Comorbid psychosocial symptoms and quality of life in patients with dementia

A. Lynn Snow, Radhika Dani, Julianne Souchek, Greer Sullivan, Carol M. Ashton, Mark E. Kunik

Research output: Contribution to journalArticlepeer-review

36 Scopus citations


Objective: The authors examined the association between treatable comorbid psychosocial symptoms and quality of life (QOL) in patients with dementia. In an effort to develop a more comprehensive understanding of this relationship, this study included both patient reports of their QOL and caregiver reports of patient QOL. Methods: Eighty-nine dyads, consisting of a community-residing veteran with dementia and his family caregiver, were interviewed once to determine the correlation between patient QOL and depression, functional disability, pain, and agitation. Results: Higher patient-rated QOL was significantly associated with lower patient depression. Higher caregiver-rated patient QOL was associated with lower caregiver depression and higher patient functional status. Agitation was not related to patient-rated or caregiver-rated patient QOL. Conclusions: Authors discuss the psychometric and conceptual implications of possible differences between self- and other-ratings of QOL, and treatment implications for caregiver-education interventions.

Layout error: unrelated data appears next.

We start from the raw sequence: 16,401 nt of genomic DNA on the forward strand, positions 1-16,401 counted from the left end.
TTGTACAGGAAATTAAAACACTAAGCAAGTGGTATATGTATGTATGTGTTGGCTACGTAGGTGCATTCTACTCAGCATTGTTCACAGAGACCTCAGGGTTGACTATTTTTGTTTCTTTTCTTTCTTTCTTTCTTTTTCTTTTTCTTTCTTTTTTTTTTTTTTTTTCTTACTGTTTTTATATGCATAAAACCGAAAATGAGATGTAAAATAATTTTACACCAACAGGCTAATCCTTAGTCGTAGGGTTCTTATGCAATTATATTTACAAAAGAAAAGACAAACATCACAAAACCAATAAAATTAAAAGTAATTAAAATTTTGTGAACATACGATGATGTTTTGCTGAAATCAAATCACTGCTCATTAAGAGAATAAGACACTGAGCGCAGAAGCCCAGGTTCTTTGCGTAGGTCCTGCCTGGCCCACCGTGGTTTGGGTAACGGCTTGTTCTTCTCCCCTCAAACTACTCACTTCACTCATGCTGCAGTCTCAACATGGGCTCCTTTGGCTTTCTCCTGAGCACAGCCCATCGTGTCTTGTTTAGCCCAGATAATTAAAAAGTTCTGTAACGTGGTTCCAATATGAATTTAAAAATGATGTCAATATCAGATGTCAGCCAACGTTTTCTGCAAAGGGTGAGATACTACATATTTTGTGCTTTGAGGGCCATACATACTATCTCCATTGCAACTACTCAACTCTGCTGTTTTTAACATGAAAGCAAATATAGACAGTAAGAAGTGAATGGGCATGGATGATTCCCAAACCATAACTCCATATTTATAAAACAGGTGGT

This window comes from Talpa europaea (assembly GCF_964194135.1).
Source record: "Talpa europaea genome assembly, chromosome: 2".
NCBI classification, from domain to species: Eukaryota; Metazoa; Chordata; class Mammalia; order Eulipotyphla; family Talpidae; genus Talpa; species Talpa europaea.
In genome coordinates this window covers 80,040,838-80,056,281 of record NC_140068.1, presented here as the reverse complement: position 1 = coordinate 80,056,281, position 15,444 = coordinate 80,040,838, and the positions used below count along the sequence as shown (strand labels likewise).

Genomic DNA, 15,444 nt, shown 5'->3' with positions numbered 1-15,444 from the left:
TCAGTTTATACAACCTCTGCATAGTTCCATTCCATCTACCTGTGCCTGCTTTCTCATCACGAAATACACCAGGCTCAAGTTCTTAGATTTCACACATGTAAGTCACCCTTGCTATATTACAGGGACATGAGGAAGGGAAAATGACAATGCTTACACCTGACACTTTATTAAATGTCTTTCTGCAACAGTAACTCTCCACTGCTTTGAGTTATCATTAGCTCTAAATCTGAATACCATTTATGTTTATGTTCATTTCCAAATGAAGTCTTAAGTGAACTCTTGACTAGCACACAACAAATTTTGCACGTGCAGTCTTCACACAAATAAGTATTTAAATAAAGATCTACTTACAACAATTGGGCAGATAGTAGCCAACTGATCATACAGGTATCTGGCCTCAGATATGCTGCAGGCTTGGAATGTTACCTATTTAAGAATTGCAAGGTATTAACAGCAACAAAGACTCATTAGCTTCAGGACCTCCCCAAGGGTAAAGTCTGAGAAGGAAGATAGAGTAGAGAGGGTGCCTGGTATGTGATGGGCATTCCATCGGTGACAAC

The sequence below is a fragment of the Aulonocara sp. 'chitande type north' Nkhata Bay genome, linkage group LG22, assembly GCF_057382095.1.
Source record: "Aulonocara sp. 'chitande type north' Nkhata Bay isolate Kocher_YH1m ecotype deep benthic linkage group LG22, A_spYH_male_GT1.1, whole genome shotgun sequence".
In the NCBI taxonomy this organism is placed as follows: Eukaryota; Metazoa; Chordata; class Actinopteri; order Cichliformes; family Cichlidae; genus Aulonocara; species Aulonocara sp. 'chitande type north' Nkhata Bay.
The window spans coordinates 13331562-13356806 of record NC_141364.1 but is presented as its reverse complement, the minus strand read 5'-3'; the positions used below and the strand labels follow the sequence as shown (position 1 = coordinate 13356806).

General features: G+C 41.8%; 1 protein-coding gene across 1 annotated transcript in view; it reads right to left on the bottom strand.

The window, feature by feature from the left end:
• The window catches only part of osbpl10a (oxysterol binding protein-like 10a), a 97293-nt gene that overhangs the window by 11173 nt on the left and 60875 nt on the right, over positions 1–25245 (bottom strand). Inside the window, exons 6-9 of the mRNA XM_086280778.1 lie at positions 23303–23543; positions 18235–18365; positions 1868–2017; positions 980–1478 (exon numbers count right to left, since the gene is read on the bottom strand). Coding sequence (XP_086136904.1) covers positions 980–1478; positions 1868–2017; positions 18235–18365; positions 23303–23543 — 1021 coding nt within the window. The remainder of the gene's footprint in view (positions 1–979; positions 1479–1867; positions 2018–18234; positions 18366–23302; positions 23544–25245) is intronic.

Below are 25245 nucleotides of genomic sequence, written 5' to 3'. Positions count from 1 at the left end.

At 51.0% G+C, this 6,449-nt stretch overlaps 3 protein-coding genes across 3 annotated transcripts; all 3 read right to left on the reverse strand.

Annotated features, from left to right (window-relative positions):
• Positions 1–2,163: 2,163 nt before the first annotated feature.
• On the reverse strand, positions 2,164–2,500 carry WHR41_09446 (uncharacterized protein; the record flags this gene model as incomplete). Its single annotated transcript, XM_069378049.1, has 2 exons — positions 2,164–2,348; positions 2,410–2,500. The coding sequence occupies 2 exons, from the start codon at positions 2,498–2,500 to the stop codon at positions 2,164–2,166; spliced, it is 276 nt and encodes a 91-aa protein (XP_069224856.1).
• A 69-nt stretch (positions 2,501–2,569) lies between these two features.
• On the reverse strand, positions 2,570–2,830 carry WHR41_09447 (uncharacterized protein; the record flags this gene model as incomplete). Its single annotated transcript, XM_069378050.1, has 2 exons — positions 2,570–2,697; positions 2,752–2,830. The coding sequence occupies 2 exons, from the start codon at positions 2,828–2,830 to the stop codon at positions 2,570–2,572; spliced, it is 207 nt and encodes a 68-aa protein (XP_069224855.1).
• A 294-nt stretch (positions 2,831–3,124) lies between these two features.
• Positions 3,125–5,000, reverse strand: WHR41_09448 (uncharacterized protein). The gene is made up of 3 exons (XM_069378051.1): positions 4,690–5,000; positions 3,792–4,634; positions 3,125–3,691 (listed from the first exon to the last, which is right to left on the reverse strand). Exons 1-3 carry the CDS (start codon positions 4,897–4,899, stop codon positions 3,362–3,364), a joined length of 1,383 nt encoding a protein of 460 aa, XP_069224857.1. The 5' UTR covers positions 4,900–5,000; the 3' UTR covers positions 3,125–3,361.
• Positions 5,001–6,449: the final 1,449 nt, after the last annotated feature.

Original languageEnglish (US)
Pages (from-to)393-401
Number of pages9
JournalAmerican Journal of Geriatric Psychiatry
Issue number5
StatePublished - May 2005

ASJC Scopus subject areas

  • Geriatrics and Gerontology
  • Psychiatry and Mental health


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